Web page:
lukaszunity

    Unity Technologies

    Joined:
    Jun 11, 2014
    Posts:
    426
    The Library folder is not versioned and controlled by Unity, you should not add your own files to it.

    You can setup a reference to the built package assemblies in Library/ScriptAssemblies and then emit your assembly into the Assets folder and then disable "Auto Referenced" (new 2018.3 feature) in the Plugin Inspector. This way your .dll will not be referenced automatically by all scripts, but only by .asmdef assemblies with explicit references to it.

    If you look at the dependency graph on the Script compilation and assembly definition files page, you will see that you are inverting the dependencies according to how script compilation in Unity works. I can think of 2 issues that this will cause of the top of my head, there are probably more.

    1) Precompiled assemblies are loaded before Unity compiles assemblies, so on clean startup without a Library/ScriptAssemblies folder, your precompiled assembly will be missing a reference and Unity will emit an error about a missing reference. I think there might be some cases where this doesn't happen, but it is not well defined behavior.

    2) The script updater does not support the scenario.

    We have seen people add references to Assembly-CSharp.dll in the past, before packages and .asmdefs were a thing and issues related to it. It can probably be made to work if you careful with how you handle .dlls and just be aware that it is not a setup we officially support currently.
     
  6. pushxtonotdie

    pushxtonotdie

    Joined:
    Oct 21, 2010
    Posts:
    92
    An interesting idea! Definitely a bit heavy handed to have to wrap any PackMan library we want to use in our own interface. We'd also have to deal with the inability for interfaces to be accessible via the editor. Perhaps a non-interface solution would be more ideal. Thank you for this idea. While I'm not sure we will do something like this, it is always good to have options. :D
     
  7. pushxtonotdie

    pushxtonotdie

    Joined:
    Oct 21, 2010
    Posts:
    92
    We are not adding files to it. I'm unsure as to what I may have said that might have alluded to this.

    Thanks for pointing me to these new features! Quite interesting. But as I've mentioned, we have no code in the project itself, it is all in DLLs and so nothing would reference it.

    I think there is some misunderstanding about our process so I will attempt to be more clear.
    * All code is kept outside of all unity folders. It is divided into a large number of small dlls. Based on the project, the appropriate .csproj files are included into a .sln file.
    * Our search paths are set up to include the correct version of Unity's dlls, and also the ScriptAssemblies folder, and of course our own folders. We are not referencing Assembly-CSharp.dll. The only reason we have recently added ScriptAssemblies to the search path is to handle Packman compiled Assemblies (aka TextMeshPro).
    * We compile the code and put the resulting .dll files inside the Assets/ folder.

    So we have no circular dependencies. We do reference unity dlls. But these dlls do not reference our code. Even if things referenced the code in these dlls in the assets folder, i do not see how this could become circular.

    This is closer to our issue. These files get yanked out from under us for...some reason at some time? Not just on startup. Unity is putting files that need to be referenced by us in a volatile location. I'm asking for Unity to define this 'not well defined' behavior. If this is unsupported or poorly defined then is Unity basically saying 'don't compile your code externally'? Because as more code gets moved in to PackMan then what are we supposed to do?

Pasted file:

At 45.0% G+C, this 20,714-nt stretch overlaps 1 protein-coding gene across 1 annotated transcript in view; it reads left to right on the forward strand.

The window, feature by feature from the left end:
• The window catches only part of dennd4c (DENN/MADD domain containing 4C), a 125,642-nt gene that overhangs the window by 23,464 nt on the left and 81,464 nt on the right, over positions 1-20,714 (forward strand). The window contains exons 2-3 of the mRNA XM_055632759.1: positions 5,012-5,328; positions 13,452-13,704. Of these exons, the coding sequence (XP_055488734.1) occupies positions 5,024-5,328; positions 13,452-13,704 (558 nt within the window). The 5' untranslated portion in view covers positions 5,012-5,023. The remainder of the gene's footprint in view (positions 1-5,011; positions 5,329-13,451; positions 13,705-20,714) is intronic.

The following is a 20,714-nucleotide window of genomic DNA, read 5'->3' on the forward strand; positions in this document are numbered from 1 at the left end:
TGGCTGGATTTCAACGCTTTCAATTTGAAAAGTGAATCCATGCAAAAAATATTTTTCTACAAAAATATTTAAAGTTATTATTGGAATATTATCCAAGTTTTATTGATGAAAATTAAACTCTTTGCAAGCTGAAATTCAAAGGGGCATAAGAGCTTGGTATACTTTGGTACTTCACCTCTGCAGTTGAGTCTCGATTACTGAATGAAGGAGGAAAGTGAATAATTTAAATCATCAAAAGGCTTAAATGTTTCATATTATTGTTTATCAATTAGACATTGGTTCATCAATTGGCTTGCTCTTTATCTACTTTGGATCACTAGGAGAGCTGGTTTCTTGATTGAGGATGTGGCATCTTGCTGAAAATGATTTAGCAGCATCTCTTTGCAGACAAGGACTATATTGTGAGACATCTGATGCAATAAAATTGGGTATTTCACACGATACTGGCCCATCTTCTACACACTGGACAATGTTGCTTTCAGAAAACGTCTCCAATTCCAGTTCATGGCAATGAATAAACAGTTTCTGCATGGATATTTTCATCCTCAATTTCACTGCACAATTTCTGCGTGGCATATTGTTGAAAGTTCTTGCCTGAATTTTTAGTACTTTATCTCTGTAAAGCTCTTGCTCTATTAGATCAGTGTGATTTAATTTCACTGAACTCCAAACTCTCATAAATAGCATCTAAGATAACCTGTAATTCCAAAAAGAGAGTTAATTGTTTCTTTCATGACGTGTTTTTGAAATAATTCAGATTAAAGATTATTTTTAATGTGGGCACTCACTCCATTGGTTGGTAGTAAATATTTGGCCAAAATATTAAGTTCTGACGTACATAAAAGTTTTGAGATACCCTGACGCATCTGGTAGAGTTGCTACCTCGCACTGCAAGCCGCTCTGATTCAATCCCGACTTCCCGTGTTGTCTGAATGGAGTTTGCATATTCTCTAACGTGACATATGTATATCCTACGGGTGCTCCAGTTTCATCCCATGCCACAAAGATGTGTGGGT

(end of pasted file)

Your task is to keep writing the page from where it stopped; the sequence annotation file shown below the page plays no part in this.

We are not doing this, and wow, people would actually do that? That seems like a bad idea and understand why you wouldn't support it!

    Thanks for your reply!
     
  8. M_R

    M_R

    Joined:
    Apr 15, 2015
    Posts:
    518
    you can have your serialized fields be of type UnityEngine.Object, then cast/wrap when accessing them. or use abstract classes instead of interfaces:
    Code (CSharp):
    1. // DLL
    2. public abstract class TextMeshProReference : MonoBehaviour {
    3.     // apis you intend to use
    4. }
    5.  
    6. // Bridge
    7. public class ActualTMProReference : TextMeshProReference {
    8.     // implementation and reference to TMPro stuff
    9. }
    or
    Code (CSharp):
    1. [Serializable] struct TMPReference {
    2.     [SerializeField] Object ref; // <- write a custom inspector for this, so you only drag actual TMPro objects
    3.     public ITMPro Value => Bridge.Create(ref);
    4. }
    where
    Bridge.Create
    will pull the correct wrapper from the implementation dll
    as I said, packages would still reference DLLs in Assets folder. idk if it's intended or a bug

    yes, you should consider Library contents as volatile. it gets wiped when you Reimport All, do a clean+build, or clean the various caches that exist in there. also the scripts get completely recompiled when you change platform or the defines, they may wipe the destination for safety reasons (e.g. if an asmdef has a define constraint, it must not exist if the symbol is not defined)

    you can also grab the sources from the packages, compile them yourself and use the resulting DLL as one of your own, without having the actual package in the project
     
    maximeb_unity likes this.
  9. astorms

    astorms

    Joined:
    Jan 31, 2018
    Posts:
    26
    I have been attempting to do this myself with TextMesh Pro in the last few days, but have been unsuccessful because of all of the editor scripts and static files it uses. My end goal would be a Nuget package with a DLL of the compiled runtime and editor scripts, and all of the static content files that it relies on for custom inspectors, etc. All with minimum alterations to the original TextMeshPro package folder so that updates are relatively easy.
     
  10. M_R

    M_R

    Joined:
    Apr 15, 2015
    Posts:
    518
    problem is that if you move the TMPro scripts out and use a DLL instead, the GUIDs will change and you need to reassign all the references.

    I still think the bridge approach would be better. maybe you can use a tool to autogenerate code for it, something like this